Sec. Clinical and Translational Physiology
Volume 10 - 2019 | https://doi.org/10.3389/fphys.2019.00320
Etiology and Pathogenesis of Latent Autoimmune Diabetes in Adults (LADA) Compared to Type 2 Diabetes
- Institute of Environmental Medicine, Karolinska Institutet, Stockholm, Sweden
As the heterogeneity of diabetes is becoming increasingly clear, opportunities arise for more accurate assessment of factors influencing disease onset, which may lead to more efficient primary prevention. LADA – latent autoimmune diabetes in adults – is a common, hybrid form of diabetes with features of both type 1 and type 2 diabetes. This review aims to summarize current knowledge on the pathophysiological and etiological overlap and differences between LADA and type 2 diabetes, discuss similarities between LADA and type 1 diabetes and point at future research needs. Studies conducted to date show a clear genetic overlap between LADA and type 1 diabetes with a high risk conferred by variants in the human leukocyte antigen (HLA) region. In contrast, data from the limited number of studies on lifestyle factors available indicate that LADA may share several environmental risk factors with type 2 diabetes including overweight, physical inactivity, alcohol consumption (protective) and smoking. These factors are known to influence insulin sensitivity, suggesting that insulin resistance, in addition to insulin deficiency due to autoimmune destruction of the beta cells, may play a key role in the pathogenesis of LADA. Moreover, this implies that onset of LADA, similar to type 2 diabetes, to some extent could be prevented or postponed by lifestyle modification such as weight reduction and increased physical activity. The preventive potential of LADA is an important topic to elucidate in future studies, preferably intervention studies.
Diabetes is the world’s fastest growing disease and a major threat to public health worldwide (NCD Risk Factor Collaboration [NCD-RisC], 2016). Since it is a chronic disease, first and secondary prevention is key in reducing its burden on individuals and society. A prerequisite for efficient primary prevention is knowledge about factors influencing disease onset. Diabetes is a more heterogeneous disease than the crude subdivision into type 1 and type 2 diabetes implies (Tuomi et al., 2014; Leslie et al., 2016; Ahlqvist et al., 2018); with a finer classification of diabetes based on differences in pathophysiology, opportunities arise for more accurate assessment of factors influencing disease onset and prognosis. This may allow us to identify etiological factors potentially obscured in analysis of heterogeneous patient groups with different pathogenesis and help us identify modifiable factors which may eventually lead to improved primary prevention. LADA – latent autoimmune diabetes in adults – is a common but understudied form of diabetes with features of both type 1 and type 2 diabetes. The aim of this review is to summarize findings regarding the role of environmental and genetic factors in the etiology of LADA, discuss potential etiological and pathophysiological overlap between LADA and type 2 diabetes, point at similarities between LADA and type 1 diabetes and the preventive potential of LADA.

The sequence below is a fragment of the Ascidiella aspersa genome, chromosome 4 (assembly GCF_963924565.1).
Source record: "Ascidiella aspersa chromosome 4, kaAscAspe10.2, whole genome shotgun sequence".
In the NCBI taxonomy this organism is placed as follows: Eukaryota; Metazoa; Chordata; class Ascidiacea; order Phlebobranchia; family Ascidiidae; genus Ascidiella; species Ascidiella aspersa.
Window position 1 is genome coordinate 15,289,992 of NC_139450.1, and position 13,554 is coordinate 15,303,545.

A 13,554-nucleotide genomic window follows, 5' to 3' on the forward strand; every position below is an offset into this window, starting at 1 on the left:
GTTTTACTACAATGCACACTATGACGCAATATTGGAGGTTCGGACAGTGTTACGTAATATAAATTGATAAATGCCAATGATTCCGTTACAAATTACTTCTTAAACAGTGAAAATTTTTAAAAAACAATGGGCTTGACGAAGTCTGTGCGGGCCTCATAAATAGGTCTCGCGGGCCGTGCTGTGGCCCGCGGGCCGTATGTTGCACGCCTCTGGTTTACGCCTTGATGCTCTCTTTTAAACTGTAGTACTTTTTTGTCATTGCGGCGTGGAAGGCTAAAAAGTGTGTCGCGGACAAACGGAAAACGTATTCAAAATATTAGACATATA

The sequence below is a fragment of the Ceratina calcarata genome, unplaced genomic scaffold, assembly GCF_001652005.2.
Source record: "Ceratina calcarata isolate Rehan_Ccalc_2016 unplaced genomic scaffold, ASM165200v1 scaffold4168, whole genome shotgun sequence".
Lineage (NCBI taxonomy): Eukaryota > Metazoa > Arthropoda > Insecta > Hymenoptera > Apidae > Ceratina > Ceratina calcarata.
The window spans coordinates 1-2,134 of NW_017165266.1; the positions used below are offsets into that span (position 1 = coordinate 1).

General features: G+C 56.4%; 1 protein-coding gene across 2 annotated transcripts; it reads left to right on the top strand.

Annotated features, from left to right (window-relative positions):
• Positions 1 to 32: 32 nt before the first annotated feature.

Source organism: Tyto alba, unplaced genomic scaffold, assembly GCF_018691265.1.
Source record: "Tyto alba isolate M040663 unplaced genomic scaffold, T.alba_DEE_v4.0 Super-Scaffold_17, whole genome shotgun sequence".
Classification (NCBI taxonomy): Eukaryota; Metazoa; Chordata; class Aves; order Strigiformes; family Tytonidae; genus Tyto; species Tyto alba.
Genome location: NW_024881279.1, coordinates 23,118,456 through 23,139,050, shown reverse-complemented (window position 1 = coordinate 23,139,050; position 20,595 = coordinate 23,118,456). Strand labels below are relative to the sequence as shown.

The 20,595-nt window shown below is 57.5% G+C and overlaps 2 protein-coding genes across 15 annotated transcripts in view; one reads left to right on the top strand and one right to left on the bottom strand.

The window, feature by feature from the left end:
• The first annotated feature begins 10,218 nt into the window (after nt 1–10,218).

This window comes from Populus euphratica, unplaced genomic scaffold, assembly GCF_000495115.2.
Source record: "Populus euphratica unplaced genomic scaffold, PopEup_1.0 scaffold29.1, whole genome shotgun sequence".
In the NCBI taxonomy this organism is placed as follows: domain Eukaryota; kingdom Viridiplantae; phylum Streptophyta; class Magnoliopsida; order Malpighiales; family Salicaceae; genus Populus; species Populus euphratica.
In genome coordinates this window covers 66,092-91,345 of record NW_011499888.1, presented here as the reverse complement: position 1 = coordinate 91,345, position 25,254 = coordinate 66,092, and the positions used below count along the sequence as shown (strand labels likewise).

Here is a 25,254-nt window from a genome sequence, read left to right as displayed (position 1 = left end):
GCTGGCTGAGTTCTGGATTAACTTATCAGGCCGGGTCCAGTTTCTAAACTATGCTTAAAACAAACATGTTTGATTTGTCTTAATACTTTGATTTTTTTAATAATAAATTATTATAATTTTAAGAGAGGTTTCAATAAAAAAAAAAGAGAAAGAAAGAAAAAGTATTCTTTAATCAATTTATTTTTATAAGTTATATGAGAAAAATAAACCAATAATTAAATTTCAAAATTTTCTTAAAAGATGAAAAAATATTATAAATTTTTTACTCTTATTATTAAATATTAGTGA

In 1977, Irvine et al. showed that 11% of individuals initially diagnosed with type 2 diabetes have antibodies against the insulin producing beta-cells, which is a characteristic of type 1 diabetes and indicative of an autoimmune pathogenesis (Irvine et al., 1977). The term LADA was introduced in 1993 by Tuomi et al. to describe this subgroup of patients that seems to share phenotypical features with type 2 diabetes and immunological features with type 1 diabetes (Tuomi et al., 1993). LADA has been estimated to account for 3–12% (Turner et al., 1997; Tuomi et al., 1999; Takeda et al., 2002; Zinman et al., 2004; Buzzetti et al., 2007; Maioli et al., 2010; Hawa et al., 2013; Rasouli et al., 2013b; Zhou et al., 2013; Maddaloni et al., 2015) of all diabetes in adults, being more frequent in Europe (Turner et al., 1997; Tuomi et al., 1999; Buzzetti et al., 2007; Maioli et al., 2010; Hawa et al., 2013; Rasouli et al., 2013b) than in other parts of the world including Asia (Takeda et al., 2002; Zhou et al., 2013; Maddaloni et al., 2015) and North America (Zinman et al., 2004). The majority of LADA studies conducted to date comes from European countries but an increasing number of studies are being conducted also outside Europe (Mishra et al., 2018).
There is no uniform agreement on the definition of LADA but diagnosis is usually based on three criteria (Fourlanos et al., 2005; Naik et al., 2009); (1) adult age at onset, (2) islet autoantibodies as a marker of autoimmune activity, (3) insulin independence. However, the exact application of these criteria varies; Onset should be in adulthood but the actual age limit varies, although 30 or 35 years is most commonly used. The slow onset that distinguishes LADA from type 1 diabetes with adult onset is typically defined as absence of insulin treatment during the first 6 or 12 months following diagnosis, but this criterion has been questioned since it is subjective and depends on the judgment of the treating physician (Brophy et al., 2008). One alternative is to use fasting C-peptide levels as an indicator of remaining insulin secretion and a “latent” onset (Takeda et al., 2002; Rasouli et al., 2016). The least controversial criterion is the assessment of autoantibodies as a marker of the autoimmune activity that separates LADA from type 2 diabetes. Glutamic acid decarboxylase antibodies (GADA) are most frequently used due to the fact that this antibody is far more common in patients with adult onset autoimmune diabetes than other autoantibodies often found in children with type 1 diabetes (Tuomi et al., 1999; Sørgjerd et al., 2012; Hawa et al., 2013).